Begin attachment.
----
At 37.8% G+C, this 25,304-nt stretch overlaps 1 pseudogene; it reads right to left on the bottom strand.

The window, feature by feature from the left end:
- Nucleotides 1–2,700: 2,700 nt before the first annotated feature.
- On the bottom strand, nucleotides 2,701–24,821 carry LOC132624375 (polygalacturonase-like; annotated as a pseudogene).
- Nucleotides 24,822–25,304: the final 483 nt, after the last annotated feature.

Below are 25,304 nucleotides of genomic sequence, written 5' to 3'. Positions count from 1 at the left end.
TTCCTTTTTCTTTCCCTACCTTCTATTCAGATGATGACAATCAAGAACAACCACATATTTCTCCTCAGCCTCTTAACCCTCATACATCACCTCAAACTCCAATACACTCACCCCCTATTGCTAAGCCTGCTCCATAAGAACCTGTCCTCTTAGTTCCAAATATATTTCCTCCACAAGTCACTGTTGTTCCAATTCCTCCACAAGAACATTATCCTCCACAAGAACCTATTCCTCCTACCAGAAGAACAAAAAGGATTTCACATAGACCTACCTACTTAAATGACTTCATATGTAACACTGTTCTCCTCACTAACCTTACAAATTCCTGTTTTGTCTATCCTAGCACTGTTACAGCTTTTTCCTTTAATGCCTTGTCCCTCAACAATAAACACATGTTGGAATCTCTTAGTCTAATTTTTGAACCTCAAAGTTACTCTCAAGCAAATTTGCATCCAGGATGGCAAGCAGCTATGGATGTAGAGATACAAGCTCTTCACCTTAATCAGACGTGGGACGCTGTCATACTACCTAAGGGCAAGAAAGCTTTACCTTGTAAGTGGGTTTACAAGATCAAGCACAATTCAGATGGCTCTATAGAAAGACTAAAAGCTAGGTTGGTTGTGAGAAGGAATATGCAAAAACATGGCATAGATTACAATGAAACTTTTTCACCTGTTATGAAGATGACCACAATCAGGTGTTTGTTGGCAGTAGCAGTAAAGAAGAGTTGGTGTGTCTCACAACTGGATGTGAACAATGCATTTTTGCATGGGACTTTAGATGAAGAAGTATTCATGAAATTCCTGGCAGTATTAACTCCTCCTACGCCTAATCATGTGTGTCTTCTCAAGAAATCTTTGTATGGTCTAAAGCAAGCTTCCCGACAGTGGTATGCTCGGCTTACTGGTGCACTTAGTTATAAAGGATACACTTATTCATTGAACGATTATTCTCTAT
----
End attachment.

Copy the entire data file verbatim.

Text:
At 37.8% G+C, this 25,304-nt stretch overlaps 1 pseudogene; it reads right to left on the bottom strand.

The window, feature by feature from the left end:
- Nucleotides 1–2,700: 2,700 nt before the first annotated feature.
- On the bottom strand, nucleotides 2,701–24,821 carry LOC132624375 (polygalacturonase-like; annotated as a pseudogene).
- Nucleotides 24,822–25,304: the final 483 nt, after the last annotated feature.

Below are 25,304 nucleotides of genomic sequence, written 5' to 3'. Positions count from 1 at the left end.
TTCCTTTTTCTTTCCCTACCTTCTATTCAGATGATGACAATCAAGAACAACCACATATTTCTCCTCAGCCTCTTAACCCTCATACATCACCTCAAACTCCAATACACTCACCCCCTATTGCTAAGCCTGCTCCATAAGAACCTGTCCTCTTAGTTCCAAATATATTTCCTCCACAAGTCACTGTTGTTCCAATTCCTCCACAAGAACATTATCCTCCACAAGAACCTATTCCTCCTACCAGAAGAACAAAAAGGATTTCACATAGACCTACCTACTTAAATGACTTCATATGTAACACTGTTCTCCTCACTAACCTTACAAATTCCTGTTTTGTCTATCCTAGCACTGTTACAGCTTTTTCCTTTAATGCCTTGTCCCTCAACAATAAACACATGTTGGAATCTCTTAGTCTAATTTTTGAACCTCAAAGTTACTCTCAAGCAAATTTGCATCCAGGATGGCAAGCAGCTATGGATGTAGAGATACAAGCTCTTCACCTTAATCAGACGTGGGACGCTGTCATACTACCTAAGGGCAAGAAAGCTTTACCTTGTAAGTGGGTTTACAAGATCAAGCACAATTCAGATGGCTCTATAGAAAGACTAAAAGCTAGGTTGGTTGTGAGAAGGAATATGCAAAAACATGGCATAGATTACAATGAAACTTTTTCACCTGTTATGAAGATGACCACAATCAGGTGTTTGTTGGCAGTAGCAGTAAAGAAGAGTTGGTGTGTCTCACAACTGGATGTGAACAATGCATTTTTGCATGGGACTTTAGATGAAGAAGTATTCATGAAATTCCTGGCAGTATTAACTCCTCCTACGCCTAATCATGTGTGTCTTCTCAAGAAATCTTTGTATGGTCTAAAGCAAGCTTCCCGACAGTGGTATGCTCGGCTTACTGGTGCACTTAGTTATAAAGGATACACTTATTCATTGAACGATTATTCTCTAT